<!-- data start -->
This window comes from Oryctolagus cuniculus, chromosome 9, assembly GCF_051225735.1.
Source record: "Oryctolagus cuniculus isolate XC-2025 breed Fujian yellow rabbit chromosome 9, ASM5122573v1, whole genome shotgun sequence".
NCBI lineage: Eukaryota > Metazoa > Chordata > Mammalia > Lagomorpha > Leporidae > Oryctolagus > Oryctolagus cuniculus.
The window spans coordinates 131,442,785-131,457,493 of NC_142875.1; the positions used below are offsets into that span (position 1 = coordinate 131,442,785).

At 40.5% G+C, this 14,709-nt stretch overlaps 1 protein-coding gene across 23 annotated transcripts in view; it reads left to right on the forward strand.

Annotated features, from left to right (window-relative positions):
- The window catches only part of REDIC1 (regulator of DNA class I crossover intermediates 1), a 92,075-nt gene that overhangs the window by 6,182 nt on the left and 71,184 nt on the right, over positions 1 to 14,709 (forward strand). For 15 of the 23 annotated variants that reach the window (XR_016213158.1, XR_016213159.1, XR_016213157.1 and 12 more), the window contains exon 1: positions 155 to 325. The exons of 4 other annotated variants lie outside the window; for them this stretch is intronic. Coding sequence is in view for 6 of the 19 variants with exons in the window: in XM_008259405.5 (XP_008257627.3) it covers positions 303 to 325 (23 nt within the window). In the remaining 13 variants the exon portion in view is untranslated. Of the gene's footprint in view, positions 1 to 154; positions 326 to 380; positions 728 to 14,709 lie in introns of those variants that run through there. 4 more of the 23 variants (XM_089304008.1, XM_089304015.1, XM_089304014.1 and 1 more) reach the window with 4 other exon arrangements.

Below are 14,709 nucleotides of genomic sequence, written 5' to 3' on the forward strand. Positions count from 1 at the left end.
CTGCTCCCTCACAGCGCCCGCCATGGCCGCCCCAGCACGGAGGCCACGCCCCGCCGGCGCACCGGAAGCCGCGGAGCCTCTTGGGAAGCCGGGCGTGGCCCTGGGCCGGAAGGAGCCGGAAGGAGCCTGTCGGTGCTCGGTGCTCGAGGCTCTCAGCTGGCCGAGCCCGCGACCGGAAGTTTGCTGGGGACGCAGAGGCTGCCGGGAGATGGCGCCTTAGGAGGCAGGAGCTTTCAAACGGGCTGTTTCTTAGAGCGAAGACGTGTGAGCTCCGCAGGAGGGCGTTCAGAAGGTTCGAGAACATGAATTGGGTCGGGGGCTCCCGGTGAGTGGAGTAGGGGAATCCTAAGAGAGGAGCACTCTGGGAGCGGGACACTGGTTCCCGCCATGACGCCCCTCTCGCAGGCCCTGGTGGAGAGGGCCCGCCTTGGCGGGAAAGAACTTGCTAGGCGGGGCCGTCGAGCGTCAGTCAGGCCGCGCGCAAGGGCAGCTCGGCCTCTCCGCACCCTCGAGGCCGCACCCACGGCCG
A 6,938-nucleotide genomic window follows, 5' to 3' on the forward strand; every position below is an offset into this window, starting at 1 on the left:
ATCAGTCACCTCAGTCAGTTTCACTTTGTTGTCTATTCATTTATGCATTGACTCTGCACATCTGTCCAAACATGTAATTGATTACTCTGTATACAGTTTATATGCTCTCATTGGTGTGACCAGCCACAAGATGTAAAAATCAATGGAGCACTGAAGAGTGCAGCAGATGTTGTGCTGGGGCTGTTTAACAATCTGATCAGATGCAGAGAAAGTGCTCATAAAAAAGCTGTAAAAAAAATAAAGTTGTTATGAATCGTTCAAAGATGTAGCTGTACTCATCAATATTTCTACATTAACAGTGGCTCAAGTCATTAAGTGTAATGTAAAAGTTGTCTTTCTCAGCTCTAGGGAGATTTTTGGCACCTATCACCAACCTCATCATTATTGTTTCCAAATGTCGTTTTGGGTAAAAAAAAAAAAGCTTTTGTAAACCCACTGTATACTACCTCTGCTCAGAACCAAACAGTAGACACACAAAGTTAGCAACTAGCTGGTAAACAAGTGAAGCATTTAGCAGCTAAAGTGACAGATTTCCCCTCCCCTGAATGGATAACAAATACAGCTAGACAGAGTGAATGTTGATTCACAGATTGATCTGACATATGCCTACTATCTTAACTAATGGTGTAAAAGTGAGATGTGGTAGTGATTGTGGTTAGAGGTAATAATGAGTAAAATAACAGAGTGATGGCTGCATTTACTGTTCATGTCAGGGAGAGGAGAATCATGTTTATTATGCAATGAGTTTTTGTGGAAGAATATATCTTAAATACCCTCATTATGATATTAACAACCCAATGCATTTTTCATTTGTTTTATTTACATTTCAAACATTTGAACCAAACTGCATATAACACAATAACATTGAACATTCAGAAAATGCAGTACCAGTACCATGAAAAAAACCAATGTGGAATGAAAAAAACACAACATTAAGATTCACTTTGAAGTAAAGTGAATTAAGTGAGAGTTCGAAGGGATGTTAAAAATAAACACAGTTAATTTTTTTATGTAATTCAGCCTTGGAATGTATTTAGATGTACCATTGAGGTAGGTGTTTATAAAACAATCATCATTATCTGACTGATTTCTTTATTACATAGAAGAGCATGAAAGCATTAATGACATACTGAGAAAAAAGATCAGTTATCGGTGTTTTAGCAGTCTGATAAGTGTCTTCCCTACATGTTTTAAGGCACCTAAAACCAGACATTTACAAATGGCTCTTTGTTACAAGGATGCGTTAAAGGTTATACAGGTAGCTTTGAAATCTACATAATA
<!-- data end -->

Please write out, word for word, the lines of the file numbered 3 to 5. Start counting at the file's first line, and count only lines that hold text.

NCBI lineage: Eukaryota > Metazoa > Chordata > Mammalia > Lagomorpha > Leporidae > Oryctolagus > Oryctolagus cuniculus.
The window spans coordinates 131,442,785-131,457,493 of NC_142875.1; the positions used below are offsets into that span (position 1 = coordinate 131,442,785).

At 40.5% G+C, this 14,709-nt stretch overlaps 1 protein-coding gene across 23 annotated transcripts in view; it reads left to right on the forward strand.